The old tile I took up was laid over the cracks between the plywood sheets. I removed it not because of any problems with the joints, but because it was 30 years old, cracked and coming loose in places. Laying tile or vinyl directly over plywood is standard practice in new construction. Laying Luan is more quick than waiting for wood filler or floor leveler to dry if you already have an air stapler and are passing the cost of the materials on to somebody else. The most important thing, luan or no luan is to have the floor firmly fastened down. It sounds like you have already done what you need to do with the wood filler. You may need to use cement for the tile. I have never applied peel and stick tile over the old black cutback adhesive and don't think they would work well.

Dec 13, 2005, 10:54 AM
The tile I'm using is not peel n stick. In fact, it's not even "common" linoleum... It's called Marmoleum, made by a company called Forbo. It is an "environmentally friendly" material in that it's made with all natural, renewable ingredients. Check out some info at www.environmentalhomecenter.com.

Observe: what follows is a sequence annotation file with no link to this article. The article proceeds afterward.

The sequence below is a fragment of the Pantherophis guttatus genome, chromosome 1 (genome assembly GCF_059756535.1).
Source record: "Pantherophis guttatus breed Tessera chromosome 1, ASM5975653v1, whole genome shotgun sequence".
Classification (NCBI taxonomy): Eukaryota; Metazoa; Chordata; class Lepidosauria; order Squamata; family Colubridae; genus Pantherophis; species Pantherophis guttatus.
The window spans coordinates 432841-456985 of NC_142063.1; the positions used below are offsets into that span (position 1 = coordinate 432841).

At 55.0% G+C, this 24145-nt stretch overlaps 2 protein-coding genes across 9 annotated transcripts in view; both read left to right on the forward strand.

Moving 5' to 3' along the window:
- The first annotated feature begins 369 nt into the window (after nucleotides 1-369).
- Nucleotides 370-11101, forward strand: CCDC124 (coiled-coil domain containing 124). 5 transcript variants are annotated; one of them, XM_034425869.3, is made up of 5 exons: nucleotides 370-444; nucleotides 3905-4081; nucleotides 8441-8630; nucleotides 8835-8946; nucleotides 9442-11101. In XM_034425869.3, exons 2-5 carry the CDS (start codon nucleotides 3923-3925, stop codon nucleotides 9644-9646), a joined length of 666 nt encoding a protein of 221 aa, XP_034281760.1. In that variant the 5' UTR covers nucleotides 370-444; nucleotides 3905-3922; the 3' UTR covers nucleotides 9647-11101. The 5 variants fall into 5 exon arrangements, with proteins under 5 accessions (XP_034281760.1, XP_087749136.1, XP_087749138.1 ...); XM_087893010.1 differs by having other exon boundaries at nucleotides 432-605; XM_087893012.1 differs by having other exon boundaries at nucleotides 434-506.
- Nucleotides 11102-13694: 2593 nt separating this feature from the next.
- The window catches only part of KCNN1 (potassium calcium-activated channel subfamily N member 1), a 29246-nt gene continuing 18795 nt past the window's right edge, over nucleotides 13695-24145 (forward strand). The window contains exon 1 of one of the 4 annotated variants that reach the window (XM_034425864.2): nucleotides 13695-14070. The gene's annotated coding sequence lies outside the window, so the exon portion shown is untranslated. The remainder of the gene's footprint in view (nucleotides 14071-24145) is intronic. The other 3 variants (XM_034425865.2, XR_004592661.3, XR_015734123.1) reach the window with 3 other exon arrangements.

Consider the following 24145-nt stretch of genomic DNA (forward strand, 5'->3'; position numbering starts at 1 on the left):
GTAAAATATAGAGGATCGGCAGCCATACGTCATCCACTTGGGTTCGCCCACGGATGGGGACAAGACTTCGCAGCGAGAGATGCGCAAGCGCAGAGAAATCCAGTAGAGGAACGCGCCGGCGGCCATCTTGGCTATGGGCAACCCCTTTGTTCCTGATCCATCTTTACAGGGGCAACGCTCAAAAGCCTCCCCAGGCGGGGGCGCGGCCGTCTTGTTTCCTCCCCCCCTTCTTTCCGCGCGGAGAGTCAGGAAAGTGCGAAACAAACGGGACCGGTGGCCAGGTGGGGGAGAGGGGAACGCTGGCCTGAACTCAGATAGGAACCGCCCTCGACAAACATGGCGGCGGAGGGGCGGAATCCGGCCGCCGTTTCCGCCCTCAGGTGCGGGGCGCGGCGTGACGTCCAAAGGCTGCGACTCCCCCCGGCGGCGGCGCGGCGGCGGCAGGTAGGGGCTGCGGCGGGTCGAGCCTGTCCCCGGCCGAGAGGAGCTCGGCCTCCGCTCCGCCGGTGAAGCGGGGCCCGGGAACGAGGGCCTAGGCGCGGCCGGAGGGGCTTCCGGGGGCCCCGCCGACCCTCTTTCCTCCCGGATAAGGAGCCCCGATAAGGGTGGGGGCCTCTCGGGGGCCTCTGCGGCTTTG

Anyway, I checked the installation guide last night and it states, in bold letters, NOT to use lauan as underlayment for this product. It says the chemicals used in the manufacture of lauan can cause "color failure", whatever that means.

I'd be tempted to do it anyway because, like you said, it gives a nice smooth surface and you can butt the sheets right up against each other. But, if an installation guide goes so far as to put something in bold, I guess I should listen. :)

I guess my choice of material, once again, has added complication to an otherwise simple project!

I'm going to use filler, just on the largest of the gaps (instead of a nice uniform 1/8" on each side, I ended up wide on one and narrow on the other), then give it a good sanding, and that'll be that.

I appreciate you all's advice! At least I know more info for next time! And that's what a first house is for, right? :D